The second condition is more straight forward. The clarity is that these institutions can make a profit, but the profit will be exempt from tax only if it is not derived from a trade or business carried on by the institution. The most obvious conclusion that can be reached is that when these institutions carry on a profit-oriented activity that is outside their core, such activities would be subject to tax e.g. a school that rents out its halls for events such as weddings.
There is however a not so obvious point from the second condition. What the recent judgment has reaffirmed is that it would be wrong to assume that once the profits are from educational (religious or charitable activities), the exemption would be applicable. You cannot fault the judgment because CITA did not use the word 'another' in the place of 'a' in this phrase "...in so far as such profits are not derived from a trade or business carried on by such company". Therefore, from a technical standpoint, even educational activities could be taxable if they are considered to be from trading or business activities.
Now, let us look at the recent Court of Appeal judgment and see the conclusions that could be drawn.
Review of the Court of Appeal's decision on Best Children International Schools Ltd v The Federal Inland Revenue Service (BCIS v FIRS) – the implications.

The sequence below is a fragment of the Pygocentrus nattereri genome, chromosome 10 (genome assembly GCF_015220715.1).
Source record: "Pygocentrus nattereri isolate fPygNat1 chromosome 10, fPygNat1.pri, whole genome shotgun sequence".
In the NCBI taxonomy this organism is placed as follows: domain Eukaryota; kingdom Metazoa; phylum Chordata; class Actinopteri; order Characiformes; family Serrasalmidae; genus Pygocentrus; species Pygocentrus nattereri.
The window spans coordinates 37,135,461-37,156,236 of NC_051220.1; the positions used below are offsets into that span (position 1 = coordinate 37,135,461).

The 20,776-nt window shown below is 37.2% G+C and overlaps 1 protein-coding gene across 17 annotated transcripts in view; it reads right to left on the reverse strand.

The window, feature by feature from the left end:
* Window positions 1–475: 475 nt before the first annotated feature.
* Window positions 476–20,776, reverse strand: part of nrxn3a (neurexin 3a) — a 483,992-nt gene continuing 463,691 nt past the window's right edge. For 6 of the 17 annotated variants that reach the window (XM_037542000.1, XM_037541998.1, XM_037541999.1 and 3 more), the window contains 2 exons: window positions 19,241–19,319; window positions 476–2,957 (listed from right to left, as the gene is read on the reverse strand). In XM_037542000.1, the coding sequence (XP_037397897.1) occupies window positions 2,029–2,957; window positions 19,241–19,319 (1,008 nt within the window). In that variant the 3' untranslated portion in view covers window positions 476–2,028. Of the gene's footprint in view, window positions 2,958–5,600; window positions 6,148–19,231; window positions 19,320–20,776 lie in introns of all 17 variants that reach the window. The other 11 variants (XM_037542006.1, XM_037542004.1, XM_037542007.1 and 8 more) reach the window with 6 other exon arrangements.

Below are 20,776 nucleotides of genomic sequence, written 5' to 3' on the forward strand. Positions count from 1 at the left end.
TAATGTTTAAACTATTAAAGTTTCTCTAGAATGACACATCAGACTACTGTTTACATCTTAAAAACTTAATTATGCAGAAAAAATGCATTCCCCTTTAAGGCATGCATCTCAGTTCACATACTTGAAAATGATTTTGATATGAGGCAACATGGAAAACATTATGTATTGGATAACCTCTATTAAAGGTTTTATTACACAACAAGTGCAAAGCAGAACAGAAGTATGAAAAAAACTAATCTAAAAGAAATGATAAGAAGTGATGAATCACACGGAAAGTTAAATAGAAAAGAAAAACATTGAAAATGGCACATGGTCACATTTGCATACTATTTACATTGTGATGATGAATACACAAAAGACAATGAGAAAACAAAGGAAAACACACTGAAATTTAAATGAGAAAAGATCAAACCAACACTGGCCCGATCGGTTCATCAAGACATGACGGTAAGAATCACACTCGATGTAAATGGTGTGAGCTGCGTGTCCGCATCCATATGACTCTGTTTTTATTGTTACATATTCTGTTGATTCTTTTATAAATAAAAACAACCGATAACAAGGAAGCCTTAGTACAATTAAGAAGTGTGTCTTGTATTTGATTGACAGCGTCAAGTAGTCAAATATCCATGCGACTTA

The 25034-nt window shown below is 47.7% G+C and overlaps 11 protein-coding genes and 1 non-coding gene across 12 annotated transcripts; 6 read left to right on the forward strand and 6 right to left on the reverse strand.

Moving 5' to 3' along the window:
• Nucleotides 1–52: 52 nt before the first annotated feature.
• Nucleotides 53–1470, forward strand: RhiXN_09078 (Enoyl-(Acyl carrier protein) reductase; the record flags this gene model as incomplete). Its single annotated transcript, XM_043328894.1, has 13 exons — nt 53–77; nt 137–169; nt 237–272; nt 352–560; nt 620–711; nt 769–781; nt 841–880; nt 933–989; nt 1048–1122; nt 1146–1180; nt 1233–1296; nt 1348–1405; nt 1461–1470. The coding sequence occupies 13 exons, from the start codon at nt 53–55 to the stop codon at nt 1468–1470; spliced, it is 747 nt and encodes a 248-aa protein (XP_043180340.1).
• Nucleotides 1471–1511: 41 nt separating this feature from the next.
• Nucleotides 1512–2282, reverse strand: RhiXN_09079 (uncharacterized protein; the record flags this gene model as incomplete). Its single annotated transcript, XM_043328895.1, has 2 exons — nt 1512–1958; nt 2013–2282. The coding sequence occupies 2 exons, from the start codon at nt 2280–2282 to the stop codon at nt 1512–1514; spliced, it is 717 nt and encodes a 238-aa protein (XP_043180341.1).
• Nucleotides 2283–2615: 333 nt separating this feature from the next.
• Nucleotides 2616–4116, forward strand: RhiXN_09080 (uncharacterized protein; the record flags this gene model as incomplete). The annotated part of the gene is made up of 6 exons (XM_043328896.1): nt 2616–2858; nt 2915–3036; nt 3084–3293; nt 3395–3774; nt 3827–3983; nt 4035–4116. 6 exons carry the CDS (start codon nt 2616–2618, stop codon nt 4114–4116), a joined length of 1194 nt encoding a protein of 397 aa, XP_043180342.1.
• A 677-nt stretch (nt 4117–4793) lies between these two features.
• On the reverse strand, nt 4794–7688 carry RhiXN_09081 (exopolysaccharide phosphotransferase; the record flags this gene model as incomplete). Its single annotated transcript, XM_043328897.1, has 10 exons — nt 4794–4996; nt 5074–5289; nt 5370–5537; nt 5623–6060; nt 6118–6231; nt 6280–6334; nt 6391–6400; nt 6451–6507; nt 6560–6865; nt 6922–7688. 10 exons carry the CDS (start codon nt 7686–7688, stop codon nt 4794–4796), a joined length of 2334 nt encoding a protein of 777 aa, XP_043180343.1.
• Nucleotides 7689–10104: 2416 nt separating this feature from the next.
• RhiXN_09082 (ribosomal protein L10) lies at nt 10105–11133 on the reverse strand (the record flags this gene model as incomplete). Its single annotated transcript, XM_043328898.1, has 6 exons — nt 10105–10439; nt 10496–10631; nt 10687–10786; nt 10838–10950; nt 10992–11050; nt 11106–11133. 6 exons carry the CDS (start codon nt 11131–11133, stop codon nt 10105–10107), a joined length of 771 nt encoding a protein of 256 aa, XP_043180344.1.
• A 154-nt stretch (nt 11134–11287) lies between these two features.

BCIS is a company limited by shares. BCIS argued that it only provides educational services and does not carry on any other trade or business. BCIS had sought an order of the Federal High Court to prevent the FIRS from imposing and enforcing companies' income tax assessment on it. The FIRS argued that a company can only be exempt under section 23(1) (c) CITA if the profits are not derived from trade or business. BCIS lost at the Federal High Court and appealed to the Court of Appeal.
The crux of the appeal was whether the Federal High Court was right in holding that a company limited by shares cannot claim the tax exemption in section 23 (1) (c) CITA.
Relying on section 26 of the Companies and Allied Matters Act (CAMA), the Court of Appeal held that a company that is limited by shares is formed for profit making purposes and therefore, liable to pay taxes. Section 26 (1) of CAMA provides:
"Where a company is to be formed for promoting commerce, art, science, religion, sports, culture, education, research, charity or other similar objects, and the income and property of the company are to be applied solely towards the promotion of its objects and no portion thereof is to be paid or transferred directly or indirectly to the members of the company except as permitted by this Act, the company shall not be registered as a company limited by shares (emphasis mine), but may be registered as a company limited by guarantee".